THIS ISSUE of Alternatives Journal came with a steep learning curve. After 41 years of profiling science and sustainability with a strong Canadian perspective, this winter we decided to kick our editorial mandate into higher gear. We chose to set bolder goals, expand our storytelling and play a broader (but still grounded) role in the all-too-cacophonous discussion of 21st century environmentalism. Let me reintroduce the magazine as A\J, Canada’s environmental voice.
The curve has been steep because the stakes are immense. Helping more people grasp the biosphere’s behaviour has never been more pivotal. In pursuit of that goal, we’ve enlisted new collaborators, rebuilt our team and embraced change – perhaps the only appropriate response to an era of climate upheaval.
We hope our veteran readers will appreciate the magazine’s fresh look and feel as much as the bigger, wider audience we’re trying to reach. Armed with fabulous branding advice and a beautiful new magazine layout by Norm Lourenco, Jennifer Neal and the K9 Design Co. team, A\J now has more space for stunning photos, images and graphics, and a lot of room to experiment.
Our focus remains on providing a voice of reason and authenticity. Yet we’re also trying to deliver stories from the front lines of environmental thought and action in more dynamic ways. To complement the magazine, we worked with Mad Hatter Technology Inc. to develop a cleaner, deeper alternativesjournal.ca. Although we’re still debugging, the website has been reimagined as a discussion space for ecological and social justice issues, with incisive reportage, specialist bloggers and wisdom from the Alternatives archives. We’ll be sharing advice about living lighter, tracking environmental news and events in real time, reviewing books and films, and pointing our readers towards great opportunities and like-minded communities.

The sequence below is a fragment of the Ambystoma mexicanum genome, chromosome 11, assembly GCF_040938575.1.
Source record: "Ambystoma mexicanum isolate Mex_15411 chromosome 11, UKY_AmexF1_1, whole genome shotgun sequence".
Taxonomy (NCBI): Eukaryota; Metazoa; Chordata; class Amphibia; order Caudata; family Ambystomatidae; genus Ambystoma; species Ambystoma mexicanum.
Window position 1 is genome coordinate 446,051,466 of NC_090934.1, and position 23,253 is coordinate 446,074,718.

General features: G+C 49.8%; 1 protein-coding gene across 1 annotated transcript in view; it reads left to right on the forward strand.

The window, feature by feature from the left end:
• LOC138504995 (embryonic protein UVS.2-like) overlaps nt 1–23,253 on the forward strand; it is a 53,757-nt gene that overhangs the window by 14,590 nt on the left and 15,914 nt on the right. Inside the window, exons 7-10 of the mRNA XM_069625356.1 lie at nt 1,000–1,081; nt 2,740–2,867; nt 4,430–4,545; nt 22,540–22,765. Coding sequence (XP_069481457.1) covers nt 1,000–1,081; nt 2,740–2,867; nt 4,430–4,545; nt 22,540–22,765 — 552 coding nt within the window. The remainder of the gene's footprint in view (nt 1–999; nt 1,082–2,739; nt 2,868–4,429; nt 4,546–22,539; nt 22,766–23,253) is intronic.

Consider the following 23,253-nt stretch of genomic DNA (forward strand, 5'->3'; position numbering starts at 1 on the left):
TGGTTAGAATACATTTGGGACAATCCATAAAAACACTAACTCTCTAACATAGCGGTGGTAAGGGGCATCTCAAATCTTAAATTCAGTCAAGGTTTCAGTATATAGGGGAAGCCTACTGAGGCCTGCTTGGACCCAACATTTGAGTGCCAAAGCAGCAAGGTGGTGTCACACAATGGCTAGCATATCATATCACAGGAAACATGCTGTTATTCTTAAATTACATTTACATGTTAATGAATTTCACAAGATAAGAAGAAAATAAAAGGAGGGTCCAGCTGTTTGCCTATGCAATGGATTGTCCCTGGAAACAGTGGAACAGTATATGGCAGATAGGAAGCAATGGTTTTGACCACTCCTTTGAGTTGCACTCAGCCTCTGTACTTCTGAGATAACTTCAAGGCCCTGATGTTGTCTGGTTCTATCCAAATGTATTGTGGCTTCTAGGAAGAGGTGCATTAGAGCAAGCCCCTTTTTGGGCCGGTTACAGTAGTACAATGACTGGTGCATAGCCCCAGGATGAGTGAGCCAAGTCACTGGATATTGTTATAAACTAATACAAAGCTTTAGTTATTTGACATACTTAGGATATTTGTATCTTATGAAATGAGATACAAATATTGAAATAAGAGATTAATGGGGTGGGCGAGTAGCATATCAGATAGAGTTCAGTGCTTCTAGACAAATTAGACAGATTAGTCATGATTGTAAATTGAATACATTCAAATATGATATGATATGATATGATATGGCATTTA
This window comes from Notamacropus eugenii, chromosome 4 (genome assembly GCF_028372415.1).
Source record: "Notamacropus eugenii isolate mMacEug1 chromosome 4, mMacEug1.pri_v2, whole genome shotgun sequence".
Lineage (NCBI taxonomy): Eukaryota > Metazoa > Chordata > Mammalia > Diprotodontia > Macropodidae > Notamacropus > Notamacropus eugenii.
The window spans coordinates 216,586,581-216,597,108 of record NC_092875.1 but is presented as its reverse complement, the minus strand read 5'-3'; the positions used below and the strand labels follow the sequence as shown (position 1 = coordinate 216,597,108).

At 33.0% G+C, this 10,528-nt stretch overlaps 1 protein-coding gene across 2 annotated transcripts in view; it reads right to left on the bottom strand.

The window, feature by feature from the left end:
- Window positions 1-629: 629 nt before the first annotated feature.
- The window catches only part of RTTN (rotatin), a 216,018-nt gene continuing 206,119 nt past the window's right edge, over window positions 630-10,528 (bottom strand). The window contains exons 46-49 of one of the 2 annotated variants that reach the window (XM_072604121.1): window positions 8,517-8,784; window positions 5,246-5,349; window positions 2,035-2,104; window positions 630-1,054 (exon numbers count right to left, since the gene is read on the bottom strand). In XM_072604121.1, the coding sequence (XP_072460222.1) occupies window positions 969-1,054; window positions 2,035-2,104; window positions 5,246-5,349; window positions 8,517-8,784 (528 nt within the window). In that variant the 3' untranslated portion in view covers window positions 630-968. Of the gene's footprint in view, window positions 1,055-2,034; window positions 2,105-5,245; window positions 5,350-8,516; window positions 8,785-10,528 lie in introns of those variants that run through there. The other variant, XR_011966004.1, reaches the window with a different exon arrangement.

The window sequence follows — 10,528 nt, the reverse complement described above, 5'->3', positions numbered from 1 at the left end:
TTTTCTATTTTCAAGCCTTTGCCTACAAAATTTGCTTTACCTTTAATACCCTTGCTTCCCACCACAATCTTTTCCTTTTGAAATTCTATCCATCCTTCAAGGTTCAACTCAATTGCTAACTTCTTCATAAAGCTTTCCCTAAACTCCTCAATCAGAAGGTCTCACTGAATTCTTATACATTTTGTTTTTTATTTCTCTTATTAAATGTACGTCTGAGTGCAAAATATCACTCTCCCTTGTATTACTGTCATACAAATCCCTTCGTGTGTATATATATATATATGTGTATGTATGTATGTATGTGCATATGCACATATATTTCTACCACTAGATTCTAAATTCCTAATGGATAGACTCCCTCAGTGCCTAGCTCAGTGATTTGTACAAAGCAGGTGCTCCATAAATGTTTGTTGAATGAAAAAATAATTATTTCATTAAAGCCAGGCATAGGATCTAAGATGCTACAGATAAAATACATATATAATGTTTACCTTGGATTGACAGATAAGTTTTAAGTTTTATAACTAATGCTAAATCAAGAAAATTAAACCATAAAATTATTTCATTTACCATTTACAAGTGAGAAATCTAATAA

Our overarching target is to make A\J a better educational resource for concerned citizens, and to build a reservoir filled with achievable solutions. If there’s a practical, common thread to the challenges we face, it’s that humanity needs faster, more flexible and accessible strategies to survive. The good news is that people all over the planet are already applying them.
With this issue of A\J, we also found that the next generations are leading the charge towards sustainability. Isabel Slone profiles postsecondary art and design students who hone their craft by confronting local problems. Through our partnership with Earth Day Canada, we discover environmental filmmaking prodigy Miranda Andersen (and others following in her footsteps), the equally heartbreaking and heartwarming Projet Karyne, and the infinitely renewable creativity of Gordie Wornoff, who appears on our cover.
This issue also features our annual guide to Canada’s university degree programs in environmental studies. Each year, we create this guide to help young Canadians (and their parental units) make the right choices to fit their needs and objectives.
University of Waterloo post-doctoral fellow and Coalition to Save ELA organizer Jason venkiteswaran dives into a current controversy, also with education in mind. venkiteswaran argues that without the Experimental Lakes Area in northwestern Ontario, which the Harper government has committed to closing in early 2013, we deny ourselves the knowledge of future freshwater scientists. Without their wisdom, we are basically paddling towards oblivion.
Finally, we delve into the perpetual battle between BC’s Tŝilhqot’in First Nation and the company that keeps pushing to turn their traditional territory into an open-pit mine.
To be the voice of Canada’s environmental movement, A\J needs to be reflective of our readers’ thoughts and views as well. So please share your input on the new look, our newest stories and the ideas that concern you.
Conserve after reading,
editor [at] alternativesjournal.ca
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